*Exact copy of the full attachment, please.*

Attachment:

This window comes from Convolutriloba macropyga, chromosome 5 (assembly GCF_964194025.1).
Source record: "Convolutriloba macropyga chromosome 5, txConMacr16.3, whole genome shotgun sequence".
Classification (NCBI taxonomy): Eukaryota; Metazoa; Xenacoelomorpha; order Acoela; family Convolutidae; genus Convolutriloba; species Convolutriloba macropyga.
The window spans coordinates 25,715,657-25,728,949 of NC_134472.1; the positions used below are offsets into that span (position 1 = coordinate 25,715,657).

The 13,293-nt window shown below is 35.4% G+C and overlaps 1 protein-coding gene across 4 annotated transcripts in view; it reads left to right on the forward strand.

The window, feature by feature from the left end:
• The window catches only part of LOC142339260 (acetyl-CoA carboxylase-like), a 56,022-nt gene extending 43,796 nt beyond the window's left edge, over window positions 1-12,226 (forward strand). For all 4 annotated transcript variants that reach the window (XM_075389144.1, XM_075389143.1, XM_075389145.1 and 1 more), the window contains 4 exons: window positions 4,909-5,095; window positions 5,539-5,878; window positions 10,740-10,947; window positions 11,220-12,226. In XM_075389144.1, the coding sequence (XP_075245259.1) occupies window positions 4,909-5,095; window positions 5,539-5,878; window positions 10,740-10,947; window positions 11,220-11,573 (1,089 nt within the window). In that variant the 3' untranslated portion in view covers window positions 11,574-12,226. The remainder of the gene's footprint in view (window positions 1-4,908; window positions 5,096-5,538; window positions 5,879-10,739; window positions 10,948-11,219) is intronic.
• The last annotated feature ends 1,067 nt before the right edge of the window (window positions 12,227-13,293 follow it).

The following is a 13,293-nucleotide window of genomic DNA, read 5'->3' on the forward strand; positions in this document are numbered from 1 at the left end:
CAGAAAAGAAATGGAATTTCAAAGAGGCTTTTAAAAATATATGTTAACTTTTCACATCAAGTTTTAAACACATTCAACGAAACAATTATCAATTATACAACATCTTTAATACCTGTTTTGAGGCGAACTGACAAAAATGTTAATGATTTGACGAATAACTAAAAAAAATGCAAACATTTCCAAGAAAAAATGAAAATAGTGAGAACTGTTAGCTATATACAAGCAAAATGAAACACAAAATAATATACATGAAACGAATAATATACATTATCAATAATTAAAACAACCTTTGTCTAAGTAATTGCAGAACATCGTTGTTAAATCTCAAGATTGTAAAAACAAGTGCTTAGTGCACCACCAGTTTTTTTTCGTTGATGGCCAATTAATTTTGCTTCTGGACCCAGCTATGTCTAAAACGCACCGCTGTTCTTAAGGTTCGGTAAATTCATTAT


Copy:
This window comes from Convolutriloba macropyga, chromosome 5 (assembly GCF_964194025.1).
Source record: "Convolutriloba macropyga chromosome 5, txConMacr16.3, whole genome shotgun sequence".
Classification (NCBI taxonomy): Eukaryota; Metazoa; Xenacoelomorpha; order Acoela; family Convolutidae; genus Convolutriloba; species Convolutriloba macropyga.
The window spans coordinates 25,715,657-25,728,949 of NC_134472.1; the positions used below are offsets into that span (position 1 = coordinate 25,715,657).

The 13,293-nt window shown below is 35.4% G+C and overlaps 1 protein-coding gene across 4 annotated transcripts in view; it reads left to right on the forward strand.

The window, feature by feature from the left end:
• The window catches only part of LOC142339260 (acetyl-CoA carboxylase-like), a 56,022-nt gene extending 43,796 nt beyond the window's left edge, over window positions 1-12,226 (forward strand). For all 4 annotated transcript variants that reach the window (XM_075389144.1, XM_075389143.1, XM_075389145.1 and 1 more), the window contains 4 exons: window positions 4,909-5,095; window positions 5,539-5,878; window positions 10,740-10,947; window positions 11,220-12,226. In XM_075389144.1, the coding sequence (XP_075245259.1) occupies window positions 4,909-5,095; window positions 5,539-5,878; window positions 10,740-10,947; window positions 11,220-11,573 (1,089 nt within the window). In that variant the 3' untranslated portion in view covers window positions 11,574-12,226. The remainder of the gene's footprint in view (window positions 1-4,908; window positions 5,096-5,538; window positions 5,879-10,739; window positions 10,948-11,219) is intronic.
• The last annotated feature ends 1,067 nt before the right edge of the window (window positions 12,227-13,293 follow it).

The following is a 13,293-nucleotide window of genomic DNA, read 5'->3' on the forward strand; positions in this document are numbered from 1 at the left end:
CAGAAAAGAAATGGAATTTCAAAGAGGCTTTTAAAAATATATGTTAACTTTTCACATCAAGTTTTAAACACATTCAACGAAACAATTATCAATTATACAACATCTTTAATACCTGTTTTGAGGCGAACTGACAAAAATGTTAATGATTTGACGAATAACTAAAAAAAATGCAAACATTTCCAAGAAAAAATGAAAATAGTGAGAACTGTTAGCTATATACAAGCAAAATGAAACACAAAATAATATACATGAAACGAATAATATACATTATCAATAATTAAAACAACCTTTGTCTAAGTAATTGCAGAACATCGTTGTTAAATCTCAAGATTGTAAAAACAAGTGCTTAGTGCACCACCAGTTTTTTTTCGTTGATGGCCAATTAATTTTGCTTCTGGACCCAGCTATGTCTAAAACGCACCGCTGTTCTTAAGGTTCGGTAAATTCATTAT